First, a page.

L: “While there could be a connection running through all of them, we have to be careful and consider them case by case. First, both Somakhya and I can empirically attest to experience transference of two kinds: one is perception in distance of another person’s experience; viz., we do not experience it as the distant person has, but we get a sense of what that person has gone through. The second is a more direct type where we more or less see in the first person what the other person is experiencing. Because of the widespread auto- and objective ethnography supporting this across very different cultures, we tend to accept it as a genuine phenomenon. What we do not know is if this relates to the perception of phantoms of the living or the deceased, the possibility of reincarnation, and any transference which might occur during that process. Our hunch is that it is related to the former, as for the latter, we personally do not have enough empirical evidence to say anything definitive.’’

C: “But does this not go against our very understanding of the world?’’
S: “Yes, the world as we understand it today. But that does not mean we should deny and ignore what we can empirically arrive at. There are several phenomena that are just beyond the reach of a controlled study – they could have commonplace explanations that we do not know, or they could have other explanations relating to facts about the nature of existence that we do not know. Whatever the case, we do not shut ourselves off from the observations and the utility they might have in our lives.’’
C: “OK, but let us break this down. What are the limits of transference that we can currently infer from biology? Thought? memories?’’
S: “To the extent we understand these things, we can say that thought relates to the more dynamic processes within and between neurons. The “connectome,” i.e., the graph of neuronal linkages by itself, is not going to give you thought. Instead, that probably lies in the dynamics of that network, namely the neurotransmitter release at the synapses and the electrical conductance across the neurons – this is likely what constitutes the bulk of it. It is indeed very difficult to see how one could possibly transfer the signals corresponding to the neurotransmitter releases from one neural network to another. However, it is not impossible that there might be some way to sense and reproduce the patterns of electrical conductance, even if it seems out of the reach of our current understanding. Memory, while linked to the above processes, is a different thing in its essence. One class of theories seeks them in patterns of the connectome; however, we see this as only a preliminary step in the actual formation of memories. Based on the correlation between various neural phenotypes of genes encoding proteins involved in the epigenetic modification of chromatin proteins, like histones, and DNA, we believe that memory is hard coded in the form of such modifications. It is also possibly encoded via other epigenetic information purveyors like modifications of cytoplasmic proteins or RNA modifications.’’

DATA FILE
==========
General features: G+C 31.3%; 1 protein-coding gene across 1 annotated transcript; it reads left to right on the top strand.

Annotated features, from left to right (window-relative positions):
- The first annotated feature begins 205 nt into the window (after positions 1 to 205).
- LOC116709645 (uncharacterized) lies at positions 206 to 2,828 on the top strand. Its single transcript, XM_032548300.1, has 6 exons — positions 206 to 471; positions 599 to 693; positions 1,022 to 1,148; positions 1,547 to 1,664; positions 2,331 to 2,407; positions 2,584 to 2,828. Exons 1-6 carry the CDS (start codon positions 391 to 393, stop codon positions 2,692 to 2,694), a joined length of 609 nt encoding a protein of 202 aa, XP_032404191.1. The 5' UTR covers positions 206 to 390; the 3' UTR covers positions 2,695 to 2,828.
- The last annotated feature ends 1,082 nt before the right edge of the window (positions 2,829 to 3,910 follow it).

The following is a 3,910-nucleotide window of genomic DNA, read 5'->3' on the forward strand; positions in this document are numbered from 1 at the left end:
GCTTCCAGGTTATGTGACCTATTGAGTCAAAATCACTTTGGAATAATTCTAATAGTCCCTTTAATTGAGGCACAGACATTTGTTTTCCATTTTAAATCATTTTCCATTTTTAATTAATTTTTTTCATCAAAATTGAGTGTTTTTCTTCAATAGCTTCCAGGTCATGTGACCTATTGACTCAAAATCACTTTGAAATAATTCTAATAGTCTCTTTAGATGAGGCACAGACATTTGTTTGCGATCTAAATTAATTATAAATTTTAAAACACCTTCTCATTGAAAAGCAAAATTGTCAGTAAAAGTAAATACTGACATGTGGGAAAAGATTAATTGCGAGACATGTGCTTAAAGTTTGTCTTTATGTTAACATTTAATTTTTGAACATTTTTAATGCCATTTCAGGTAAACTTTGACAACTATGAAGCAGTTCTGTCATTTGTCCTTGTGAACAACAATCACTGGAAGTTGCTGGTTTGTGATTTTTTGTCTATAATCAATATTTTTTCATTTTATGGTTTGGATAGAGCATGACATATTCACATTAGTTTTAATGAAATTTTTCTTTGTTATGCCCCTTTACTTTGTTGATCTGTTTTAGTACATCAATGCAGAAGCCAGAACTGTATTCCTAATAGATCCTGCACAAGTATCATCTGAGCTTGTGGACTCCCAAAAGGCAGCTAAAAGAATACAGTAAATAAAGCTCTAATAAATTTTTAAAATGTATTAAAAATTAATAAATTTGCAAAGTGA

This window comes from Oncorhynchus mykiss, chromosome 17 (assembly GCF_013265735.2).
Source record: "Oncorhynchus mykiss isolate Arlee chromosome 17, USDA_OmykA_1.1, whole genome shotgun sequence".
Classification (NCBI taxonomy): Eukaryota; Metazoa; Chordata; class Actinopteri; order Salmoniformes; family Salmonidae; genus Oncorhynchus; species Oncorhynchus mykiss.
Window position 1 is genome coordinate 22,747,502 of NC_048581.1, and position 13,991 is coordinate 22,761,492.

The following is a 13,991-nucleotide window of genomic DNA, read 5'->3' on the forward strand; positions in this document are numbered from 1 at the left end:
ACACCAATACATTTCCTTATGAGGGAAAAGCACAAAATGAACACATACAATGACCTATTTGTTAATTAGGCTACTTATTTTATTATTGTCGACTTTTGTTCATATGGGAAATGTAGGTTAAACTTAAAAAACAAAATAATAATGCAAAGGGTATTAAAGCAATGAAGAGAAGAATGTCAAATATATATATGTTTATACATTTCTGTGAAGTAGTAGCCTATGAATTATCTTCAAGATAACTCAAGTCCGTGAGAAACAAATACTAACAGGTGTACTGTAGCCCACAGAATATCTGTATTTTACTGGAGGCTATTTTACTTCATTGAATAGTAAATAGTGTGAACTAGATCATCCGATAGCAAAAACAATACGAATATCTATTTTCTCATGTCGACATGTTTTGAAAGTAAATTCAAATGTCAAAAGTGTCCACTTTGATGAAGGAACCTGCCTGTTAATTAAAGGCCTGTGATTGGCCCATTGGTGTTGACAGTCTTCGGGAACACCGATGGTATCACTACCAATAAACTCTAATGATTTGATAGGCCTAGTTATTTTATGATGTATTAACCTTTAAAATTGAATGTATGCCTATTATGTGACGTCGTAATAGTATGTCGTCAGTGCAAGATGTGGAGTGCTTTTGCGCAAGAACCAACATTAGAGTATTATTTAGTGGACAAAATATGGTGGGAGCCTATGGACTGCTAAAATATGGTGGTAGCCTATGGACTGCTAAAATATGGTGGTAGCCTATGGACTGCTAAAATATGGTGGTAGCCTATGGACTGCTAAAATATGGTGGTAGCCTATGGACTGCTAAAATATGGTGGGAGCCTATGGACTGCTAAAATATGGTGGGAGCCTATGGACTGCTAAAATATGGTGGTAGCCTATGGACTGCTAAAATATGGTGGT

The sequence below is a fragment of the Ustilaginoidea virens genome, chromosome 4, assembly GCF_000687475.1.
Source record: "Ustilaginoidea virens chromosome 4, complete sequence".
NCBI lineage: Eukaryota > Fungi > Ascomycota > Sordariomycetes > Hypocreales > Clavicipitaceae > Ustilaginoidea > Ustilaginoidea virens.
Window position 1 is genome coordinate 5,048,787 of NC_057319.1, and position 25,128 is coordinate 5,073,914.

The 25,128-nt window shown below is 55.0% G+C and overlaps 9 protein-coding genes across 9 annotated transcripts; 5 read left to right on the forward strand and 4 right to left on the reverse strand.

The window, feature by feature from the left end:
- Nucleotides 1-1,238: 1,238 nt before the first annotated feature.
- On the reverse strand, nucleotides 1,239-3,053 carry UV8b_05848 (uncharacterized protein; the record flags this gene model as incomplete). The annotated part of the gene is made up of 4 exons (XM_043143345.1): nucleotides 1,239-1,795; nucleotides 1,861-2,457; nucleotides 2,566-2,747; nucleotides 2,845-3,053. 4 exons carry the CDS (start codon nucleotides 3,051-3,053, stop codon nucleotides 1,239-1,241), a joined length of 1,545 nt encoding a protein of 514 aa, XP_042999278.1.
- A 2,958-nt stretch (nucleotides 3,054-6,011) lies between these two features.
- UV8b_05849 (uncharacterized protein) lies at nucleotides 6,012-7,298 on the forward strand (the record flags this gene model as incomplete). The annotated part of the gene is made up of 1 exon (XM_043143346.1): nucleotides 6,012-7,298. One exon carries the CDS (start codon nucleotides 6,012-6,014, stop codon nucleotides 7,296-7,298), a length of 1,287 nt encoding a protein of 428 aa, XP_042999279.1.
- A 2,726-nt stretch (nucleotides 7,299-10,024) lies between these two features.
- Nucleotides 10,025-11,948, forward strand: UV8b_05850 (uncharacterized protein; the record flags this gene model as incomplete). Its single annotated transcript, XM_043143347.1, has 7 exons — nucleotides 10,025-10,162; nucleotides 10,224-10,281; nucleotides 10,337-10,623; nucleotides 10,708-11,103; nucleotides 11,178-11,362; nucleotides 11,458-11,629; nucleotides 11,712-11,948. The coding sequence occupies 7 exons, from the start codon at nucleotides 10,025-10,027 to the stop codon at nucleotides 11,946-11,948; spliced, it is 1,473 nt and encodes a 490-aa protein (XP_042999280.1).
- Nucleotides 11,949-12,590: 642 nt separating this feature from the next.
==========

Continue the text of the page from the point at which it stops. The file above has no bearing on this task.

L: “Indeed, there are some interesting experiments that suggest the potential transfer of memory in at least some organisms like snails and planaria. The latter are capable of rather remarkable feats of regeneration – if their head is cut off, they can make a new one. Interestingly, it was observed that their learning was transferred to the remaining body even after the original brain was cut off and regenerated. There are some studies that indicated that this transfer happened via RNA. In the snails, a similar transfer was observed via RNA, but the effect of the RNA appears to have been evinced via an epigenetic modification – i.e., methylation of DNA. We don’t know how airtight these experiments are, but, at least in invertebrates, memory transference seems likely and indicative of an epigenetic hard coding. Early studies claimed the same in rats, and it was attributed to a small peptide termed scotophobin, which was believed to transfer the memory of the fear of the dark. However, these experiments were not really reproducible. Thus, we can ultimately say that memory is very tangibly biochemically encoded – something we’ll understand better in the near future. Thought is more dynamic, and we are, to a degree, able to externally control it by electrical means but its experimental transference remains dubious.’’
S: “That said, I believe what we are able to empirically apprehend has a leg outside the domain of objective science in the more poorly understood realm of first-person experience.’’
C: “Well, given all I have seen in the past week and your prognosis for the future, I wonder if this experience forebodes something I need to fear – death or danger? I really don’t have a feel for where it will take me.’’
L: “Being a coparticipant, I can tell you that it is definitely going to mark a change in your path that might happen as early as the end of today. Perhaps it will even be rewarding and you might find your true calling.’’